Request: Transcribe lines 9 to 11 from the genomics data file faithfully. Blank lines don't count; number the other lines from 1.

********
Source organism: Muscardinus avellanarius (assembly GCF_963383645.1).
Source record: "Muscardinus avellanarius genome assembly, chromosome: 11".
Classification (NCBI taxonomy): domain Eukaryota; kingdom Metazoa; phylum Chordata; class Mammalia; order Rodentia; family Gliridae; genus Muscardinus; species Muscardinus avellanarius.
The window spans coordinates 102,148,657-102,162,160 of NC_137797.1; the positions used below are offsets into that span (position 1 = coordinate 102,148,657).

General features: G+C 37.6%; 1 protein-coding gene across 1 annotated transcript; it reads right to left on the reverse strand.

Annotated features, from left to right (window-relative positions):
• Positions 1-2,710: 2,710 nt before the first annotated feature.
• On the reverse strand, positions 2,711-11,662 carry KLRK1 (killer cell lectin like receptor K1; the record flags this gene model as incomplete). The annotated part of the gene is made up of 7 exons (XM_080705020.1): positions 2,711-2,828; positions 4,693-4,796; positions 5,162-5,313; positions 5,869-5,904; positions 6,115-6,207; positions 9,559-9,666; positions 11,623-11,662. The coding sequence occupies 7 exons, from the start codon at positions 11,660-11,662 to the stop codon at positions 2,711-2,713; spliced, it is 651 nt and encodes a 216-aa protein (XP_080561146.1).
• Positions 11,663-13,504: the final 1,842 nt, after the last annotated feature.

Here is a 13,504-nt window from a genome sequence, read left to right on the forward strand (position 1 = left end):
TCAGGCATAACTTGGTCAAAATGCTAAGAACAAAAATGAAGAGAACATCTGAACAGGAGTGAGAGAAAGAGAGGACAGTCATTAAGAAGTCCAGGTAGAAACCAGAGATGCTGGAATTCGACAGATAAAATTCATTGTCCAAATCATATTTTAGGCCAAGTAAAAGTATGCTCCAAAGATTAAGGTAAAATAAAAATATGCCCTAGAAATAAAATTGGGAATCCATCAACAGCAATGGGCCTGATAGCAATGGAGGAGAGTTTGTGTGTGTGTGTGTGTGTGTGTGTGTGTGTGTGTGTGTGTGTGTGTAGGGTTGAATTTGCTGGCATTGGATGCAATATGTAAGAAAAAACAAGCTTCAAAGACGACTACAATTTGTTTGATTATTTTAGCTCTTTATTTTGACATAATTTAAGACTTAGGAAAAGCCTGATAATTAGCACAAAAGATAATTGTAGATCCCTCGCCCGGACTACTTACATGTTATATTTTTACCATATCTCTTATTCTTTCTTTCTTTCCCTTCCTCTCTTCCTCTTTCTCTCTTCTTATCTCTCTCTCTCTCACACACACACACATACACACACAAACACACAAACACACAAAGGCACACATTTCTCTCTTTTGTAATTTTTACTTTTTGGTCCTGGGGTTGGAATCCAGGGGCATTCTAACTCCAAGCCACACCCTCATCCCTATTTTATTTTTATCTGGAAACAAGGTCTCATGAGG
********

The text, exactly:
• Positions 11,663-13,504: the final 1,842 nt, after the last annotated feature.

Here is a 13,504-nt window from a genome sequence, read left to right on the forward strand (position 1 = left end):
TCAGGCATAACTTGGTCAAAATGCTAAGAACAAAAATGAAGAGAACATCTGAACAGGAGTGAGAGAAAGAGAGGACAGTCATTAAGAAGTCCAGGTAGAAACCAGAGATGCTGGAATTCGACAGATAAAATTCATTGTCCAAATCATATTTTAGGCCAAGTAAAAGTATGCTCCAAAGATTAAGGTAAAATAAAAATATGCCCTAGAAATAAAATTGGGAATCCATCAACAGCAATGGGCCTGATAGCAATGGAGGAGAGTTTGTGTGTGTGTGTGTGTGTGTGTGTGTGTGTGTGTGTGTGTGTGTGTAGGGTTGAATTTGCTGGCATTGGATGCAATATGTAAGAAAAAACAAGCTTCAAAGACGACTACAATTTGTTTGATTATTTTAGCTCTTTATTTTGACATAATTTAAGACTTAGGAAAAGCCTGATAATTAGCACAAAAGATAATTGTAGATCCCTCGCCCGGACTACTTACATGTTATATTTTTACCATATCTCTTATTCTTTCTTTCTTTCCCTTCCTCTCTTCCTCTTTCTCTCTTCTTATCTCTCTCTCTCTCACACACACACACATACACACACAAACACACAAACACACAAAGGCACACATTTCTCTCTTTTGTAATTTTTACTTTTTGGTCCTGGGGTTGGAATCCAGGGGCATTCTAACTCCAAGCCACACCCTCATCCCTATTTTATTTTTATCTGGAAACAAGGTCTCATGAGG